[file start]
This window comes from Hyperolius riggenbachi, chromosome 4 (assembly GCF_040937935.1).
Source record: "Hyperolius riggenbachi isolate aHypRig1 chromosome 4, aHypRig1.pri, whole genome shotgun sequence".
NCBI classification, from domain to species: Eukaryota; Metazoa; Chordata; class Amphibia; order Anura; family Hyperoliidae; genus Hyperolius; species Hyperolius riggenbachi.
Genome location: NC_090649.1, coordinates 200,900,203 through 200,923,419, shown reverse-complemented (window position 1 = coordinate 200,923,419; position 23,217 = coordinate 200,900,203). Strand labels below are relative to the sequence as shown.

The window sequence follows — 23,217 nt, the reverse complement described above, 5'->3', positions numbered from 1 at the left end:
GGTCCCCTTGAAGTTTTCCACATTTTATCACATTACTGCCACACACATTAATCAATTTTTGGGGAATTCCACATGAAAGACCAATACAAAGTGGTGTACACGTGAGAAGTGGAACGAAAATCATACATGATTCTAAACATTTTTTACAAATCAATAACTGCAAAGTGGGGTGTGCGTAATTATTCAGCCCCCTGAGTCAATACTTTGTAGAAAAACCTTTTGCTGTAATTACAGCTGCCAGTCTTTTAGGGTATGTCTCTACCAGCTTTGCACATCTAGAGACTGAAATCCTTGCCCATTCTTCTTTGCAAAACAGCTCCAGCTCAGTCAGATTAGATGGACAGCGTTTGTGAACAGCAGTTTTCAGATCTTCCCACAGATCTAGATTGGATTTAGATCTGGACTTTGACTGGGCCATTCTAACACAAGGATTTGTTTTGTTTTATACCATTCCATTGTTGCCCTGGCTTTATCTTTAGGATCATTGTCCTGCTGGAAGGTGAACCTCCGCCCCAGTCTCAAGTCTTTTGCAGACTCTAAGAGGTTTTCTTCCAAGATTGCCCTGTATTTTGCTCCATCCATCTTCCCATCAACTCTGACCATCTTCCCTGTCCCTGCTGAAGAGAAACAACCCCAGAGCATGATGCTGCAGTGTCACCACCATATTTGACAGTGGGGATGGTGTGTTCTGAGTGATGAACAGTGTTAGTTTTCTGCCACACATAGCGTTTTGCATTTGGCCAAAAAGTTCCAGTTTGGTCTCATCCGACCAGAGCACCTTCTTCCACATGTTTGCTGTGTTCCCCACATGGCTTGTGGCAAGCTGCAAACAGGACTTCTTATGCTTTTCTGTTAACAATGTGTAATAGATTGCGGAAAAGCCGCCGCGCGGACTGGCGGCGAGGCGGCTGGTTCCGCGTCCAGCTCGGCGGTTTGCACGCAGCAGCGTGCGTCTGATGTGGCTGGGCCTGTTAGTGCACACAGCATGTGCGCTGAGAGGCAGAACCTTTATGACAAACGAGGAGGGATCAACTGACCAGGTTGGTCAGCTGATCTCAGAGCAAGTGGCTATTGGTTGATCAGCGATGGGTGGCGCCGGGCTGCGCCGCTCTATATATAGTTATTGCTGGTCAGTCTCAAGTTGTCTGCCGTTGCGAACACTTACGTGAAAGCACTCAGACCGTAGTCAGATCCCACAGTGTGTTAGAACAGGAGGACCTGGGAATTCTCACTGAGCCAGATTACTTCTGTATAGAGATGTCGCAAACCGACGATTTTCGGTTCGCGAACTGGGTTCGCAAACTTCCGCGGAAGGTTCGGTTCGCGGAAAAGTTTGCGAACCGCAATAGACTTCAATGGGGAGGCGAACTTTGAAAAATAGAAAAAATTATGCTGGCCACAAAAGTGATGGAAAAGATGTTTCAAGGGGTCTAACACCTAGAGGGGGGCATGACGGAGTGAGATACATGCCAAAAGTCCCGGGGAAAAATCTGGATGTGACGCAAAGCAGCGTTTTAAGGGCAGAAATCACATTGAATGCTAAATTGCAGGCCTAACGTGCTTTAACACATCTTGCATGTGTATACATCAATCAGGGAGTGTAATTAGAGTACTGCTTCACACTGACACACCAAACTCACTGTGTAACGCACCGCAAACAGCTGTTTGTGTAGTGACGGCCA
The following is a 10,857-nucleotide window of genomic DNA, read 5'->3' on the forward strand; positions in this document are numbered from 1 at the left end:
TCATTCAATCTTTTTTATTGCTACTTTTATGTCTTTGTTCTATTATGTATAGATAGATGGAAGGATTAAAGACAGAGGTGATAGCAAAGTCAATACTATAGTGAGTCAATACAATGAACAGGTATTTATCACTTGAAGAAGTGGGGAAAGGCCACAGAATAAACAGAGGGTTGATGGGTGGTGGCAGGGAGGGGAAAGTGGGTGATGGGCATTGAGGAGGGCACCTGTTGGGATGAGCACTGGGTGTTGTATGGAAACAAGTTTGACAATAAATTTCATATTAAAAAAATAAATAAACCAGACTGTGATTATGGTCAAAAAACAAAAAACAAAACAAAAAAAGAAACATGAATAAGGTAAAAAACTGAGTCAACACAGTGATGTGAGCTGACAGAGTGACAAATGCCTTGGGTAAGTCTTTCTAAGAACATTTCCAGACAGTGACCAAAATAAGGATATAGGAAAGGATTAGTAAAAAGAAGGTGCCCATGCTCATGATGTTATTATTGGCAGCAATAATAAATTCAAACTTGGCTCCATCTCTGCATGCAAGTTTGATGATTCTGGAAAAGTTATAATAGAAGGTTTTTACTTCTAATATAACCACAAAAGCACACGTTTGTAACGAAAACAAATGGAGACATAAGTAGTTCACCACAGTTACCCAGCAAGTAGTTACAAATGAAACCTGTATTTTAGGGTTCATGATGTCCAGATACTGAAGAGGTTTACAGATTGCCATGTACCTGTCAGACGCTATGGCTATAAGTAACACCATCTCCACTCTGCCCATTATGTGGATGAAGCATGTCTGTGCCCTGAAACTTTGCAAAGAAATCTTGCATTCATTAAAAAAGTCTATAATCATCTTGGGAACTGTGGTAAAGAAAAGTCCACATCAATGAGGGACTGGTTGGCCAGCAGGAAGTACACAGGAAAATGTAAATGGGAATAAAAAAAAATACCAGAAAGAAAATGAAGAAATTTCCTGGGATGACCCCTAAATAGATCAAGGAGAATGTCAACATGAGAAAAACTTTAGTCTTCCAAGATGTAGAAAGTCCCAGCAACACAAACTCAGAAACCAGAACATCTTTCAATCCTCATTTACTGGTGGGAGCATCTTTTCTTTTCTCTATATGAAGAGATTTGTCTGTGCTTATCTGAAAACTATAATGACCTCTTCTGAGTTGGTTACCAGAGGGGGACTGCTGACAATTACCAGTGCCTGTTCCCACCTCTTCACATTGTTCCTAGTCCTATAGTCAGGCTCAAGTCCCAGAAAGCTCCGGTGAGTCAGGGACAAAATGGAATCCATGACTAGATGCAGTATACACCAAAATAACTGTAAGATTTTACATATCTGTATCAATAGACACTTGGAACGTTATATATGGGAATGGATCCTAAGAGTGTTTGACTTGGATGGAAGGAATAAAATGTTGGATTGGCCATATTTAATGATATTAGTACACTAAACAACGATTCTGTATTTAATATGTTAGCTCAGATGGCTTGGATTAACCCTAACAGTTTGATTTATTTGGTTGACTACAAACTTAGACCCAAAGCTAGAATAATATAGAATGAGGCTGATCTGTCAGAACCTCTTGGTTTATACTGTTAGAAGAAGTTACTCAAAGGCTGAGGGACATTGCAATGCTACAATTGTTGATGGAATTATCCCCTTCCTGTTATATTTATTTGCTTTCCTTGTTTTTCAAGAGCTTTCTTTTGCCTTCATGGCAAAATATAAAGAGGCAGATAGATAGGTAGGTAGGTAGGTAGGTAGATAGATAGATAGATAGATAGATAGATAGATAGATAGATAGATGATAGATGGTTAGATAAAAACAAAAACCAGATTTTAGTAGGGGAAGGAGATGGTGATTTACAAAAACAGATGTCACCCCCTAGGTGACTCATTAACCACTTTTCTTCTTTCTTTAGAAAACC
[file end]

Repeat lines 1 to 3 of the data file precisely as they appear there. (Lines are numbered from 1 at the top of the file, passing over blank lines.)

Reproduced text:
This window comes from Hyperolius riggenbachi, chromosome 4 (assembly GCF_040937935.1).
Source record: "Hyperolius riggenbachi isolate aHypRig1 chromosome 4, aHypRig1.pri, whole genome shotgun sequence".
NCBI classification, from domain to species: Eukaryota; Metazoa; Chordata; class Amphibia; order Anura; family Hyperoliidae; genus Hyperolius; species Hyperolius riggenbachi.